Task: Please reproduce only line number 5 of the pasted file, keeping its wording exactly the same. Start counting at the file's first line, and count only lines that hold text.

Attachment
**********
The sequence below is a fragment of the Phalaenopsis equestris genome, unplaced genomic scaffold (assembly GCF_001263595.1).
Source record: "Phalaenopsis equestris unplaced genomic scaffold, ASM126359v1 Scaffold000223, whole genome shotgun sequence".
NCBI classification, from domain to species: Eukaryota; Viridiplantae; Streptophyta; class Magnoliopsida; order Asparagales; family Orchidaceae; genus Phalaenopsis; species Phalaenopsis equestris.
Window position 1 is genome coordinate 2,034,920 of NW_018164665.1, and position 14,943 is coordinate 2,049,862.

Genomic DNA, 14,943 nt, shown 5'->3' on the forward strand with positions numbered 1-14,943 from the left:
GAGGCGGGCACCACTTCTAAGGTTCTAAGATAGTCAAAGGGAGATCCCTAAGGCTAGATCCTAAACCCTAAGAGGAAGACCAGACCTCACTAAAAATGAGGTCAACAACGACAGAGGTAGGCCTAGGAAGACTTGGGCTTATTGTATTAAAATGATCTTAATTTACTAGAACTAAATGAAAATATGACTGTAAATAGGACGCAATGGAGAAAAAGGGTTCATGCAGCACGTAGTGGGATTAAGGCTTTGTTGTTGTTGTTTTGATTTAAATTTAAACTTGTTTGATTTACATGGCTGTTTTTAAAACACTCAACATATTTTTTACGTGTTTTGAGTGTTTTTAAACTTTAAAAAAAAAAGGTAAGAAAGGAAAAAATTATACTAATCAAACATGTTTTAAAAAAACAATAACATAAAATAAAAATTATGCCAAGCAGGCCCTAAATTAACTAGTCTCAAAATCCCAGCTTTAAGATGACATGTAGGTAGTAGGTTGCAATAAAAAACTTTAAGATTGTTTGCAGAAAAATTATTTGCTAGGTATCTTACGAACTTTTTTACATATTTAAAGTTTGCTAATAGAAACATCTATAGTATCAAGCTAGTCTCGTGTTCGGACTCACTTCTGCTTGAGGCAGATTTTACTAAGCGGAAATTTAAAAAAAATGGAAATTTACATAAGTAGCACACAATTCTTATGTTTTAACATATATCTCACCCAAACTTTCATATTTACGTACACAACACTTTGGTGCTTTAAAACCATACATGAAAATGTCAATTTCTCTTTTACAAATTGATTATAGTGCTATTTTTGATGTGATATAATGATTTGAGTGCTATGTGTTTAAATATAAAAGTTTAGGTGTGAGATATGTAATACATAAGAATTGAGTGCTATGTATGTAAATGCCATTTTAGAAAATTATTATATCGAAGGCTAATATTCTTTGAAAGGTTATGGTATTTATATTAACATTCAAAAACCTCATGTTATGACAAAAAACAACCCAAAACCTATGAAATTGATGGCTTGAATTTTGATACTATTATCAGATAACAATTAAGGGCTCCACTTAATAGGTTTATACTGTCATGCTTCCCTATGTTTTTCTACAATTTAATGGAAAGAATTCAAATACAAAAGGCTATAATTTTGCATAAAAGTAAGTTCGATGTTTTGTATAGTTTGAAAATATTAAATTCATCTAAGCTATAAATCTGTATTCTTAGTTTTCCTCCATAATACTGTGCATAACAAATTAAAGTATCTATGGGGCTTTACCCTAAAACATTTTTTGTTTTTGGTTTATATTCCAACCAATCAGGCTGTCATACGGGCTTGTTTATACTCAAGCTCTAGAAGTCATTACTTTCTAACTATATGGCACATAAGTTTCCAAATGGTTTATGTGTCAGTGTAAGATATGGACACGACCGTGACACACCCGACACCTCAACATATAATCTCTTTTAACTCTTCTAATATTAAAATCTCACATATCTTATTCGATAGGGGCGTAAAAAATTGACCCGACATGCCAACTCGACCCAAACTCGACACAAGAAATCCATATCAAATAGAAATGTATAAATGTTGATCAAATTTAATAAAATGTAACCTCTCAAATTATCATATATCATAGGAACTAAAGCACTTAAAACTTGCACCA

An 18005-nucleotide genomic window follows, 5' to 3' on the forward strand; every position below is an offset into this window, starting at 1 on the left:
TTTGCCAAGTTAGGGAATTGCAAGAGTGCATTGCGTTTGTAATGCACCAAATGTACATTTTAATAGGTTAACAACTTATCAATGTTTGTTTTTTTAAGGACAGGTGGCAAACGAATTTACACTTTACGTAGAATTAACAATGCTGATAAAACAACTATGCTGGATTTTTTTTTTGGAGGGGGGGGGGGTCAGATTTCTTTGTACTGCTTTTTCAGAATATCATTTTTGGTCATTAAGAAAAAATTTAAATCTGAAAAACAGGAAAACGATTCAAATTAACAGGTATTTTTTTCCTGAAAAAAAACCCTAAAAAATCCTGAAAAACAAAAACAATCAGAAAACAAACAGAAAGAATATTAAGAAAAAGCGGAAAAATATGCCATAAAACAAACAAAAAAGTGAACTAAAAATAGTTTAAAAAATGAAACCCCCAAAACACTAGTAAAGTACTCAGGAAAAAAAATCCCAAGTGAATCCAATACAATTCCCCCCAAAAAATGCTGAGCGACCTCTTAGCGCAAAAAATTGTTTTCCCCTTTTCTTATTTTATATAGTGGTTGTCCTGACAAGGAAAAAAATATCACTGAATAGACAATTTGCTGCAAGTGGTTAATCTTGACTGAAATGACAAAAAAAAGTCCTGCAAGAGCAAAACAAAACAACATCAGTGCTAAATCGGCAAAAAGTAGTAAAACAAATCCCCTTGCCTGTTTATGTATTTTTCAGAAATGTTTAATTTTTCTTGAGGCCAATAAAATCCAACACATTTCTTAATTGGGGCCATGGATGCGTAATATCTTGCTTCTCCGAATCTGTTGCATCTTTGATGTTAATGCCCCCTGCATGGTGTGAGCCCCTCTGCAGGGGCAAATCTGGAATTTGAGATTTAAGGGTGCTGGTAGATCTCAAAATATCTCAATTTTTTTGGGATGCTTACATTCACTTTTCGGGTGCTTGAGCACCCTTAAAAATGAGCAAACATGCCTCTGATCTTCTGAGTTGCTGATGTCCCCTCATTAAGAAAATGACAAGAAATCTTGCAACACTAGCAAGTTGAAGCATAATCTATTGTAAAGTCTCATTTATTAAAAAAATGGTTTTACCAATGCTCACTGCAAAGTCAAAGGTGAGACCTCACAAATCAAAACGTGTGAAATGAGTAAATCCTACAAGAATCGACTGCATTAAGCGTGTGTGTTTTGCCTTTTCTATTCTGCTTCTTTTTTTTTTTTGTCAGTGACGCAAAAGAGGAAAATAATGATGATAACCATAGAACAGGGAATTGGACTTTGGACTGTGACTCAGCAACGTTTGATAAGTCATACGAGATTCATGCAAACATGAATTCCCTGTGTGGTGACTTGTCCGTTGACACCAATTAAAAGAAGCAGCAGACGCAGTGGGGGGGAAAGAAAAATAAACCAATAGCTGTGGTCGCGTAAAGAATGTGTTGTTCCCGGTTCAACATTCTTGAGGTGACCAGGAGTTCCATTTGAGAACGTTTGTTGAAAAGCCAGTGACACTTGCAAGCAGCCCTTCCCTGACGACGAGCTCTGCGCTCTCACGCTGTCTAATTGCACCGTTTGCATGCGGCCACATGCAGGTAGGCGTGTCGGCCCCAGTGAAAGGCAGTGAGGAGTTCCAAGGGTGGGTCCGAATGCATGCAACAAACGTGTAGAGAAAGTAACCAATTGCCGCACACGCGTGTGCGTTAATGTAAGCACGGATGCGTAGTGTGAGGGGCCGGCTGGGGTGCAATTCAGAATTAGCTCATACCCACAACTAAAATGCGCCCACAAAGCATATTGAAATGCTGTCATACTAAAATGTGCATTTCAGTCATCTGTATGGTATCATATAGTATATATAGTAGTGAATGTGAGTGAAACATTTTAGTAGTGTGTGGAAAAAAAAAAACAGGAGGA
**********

Genomic DNA, 14,943 nt, shown 5'->3' on the forward strand with positions numbered 1-14,943 from the left: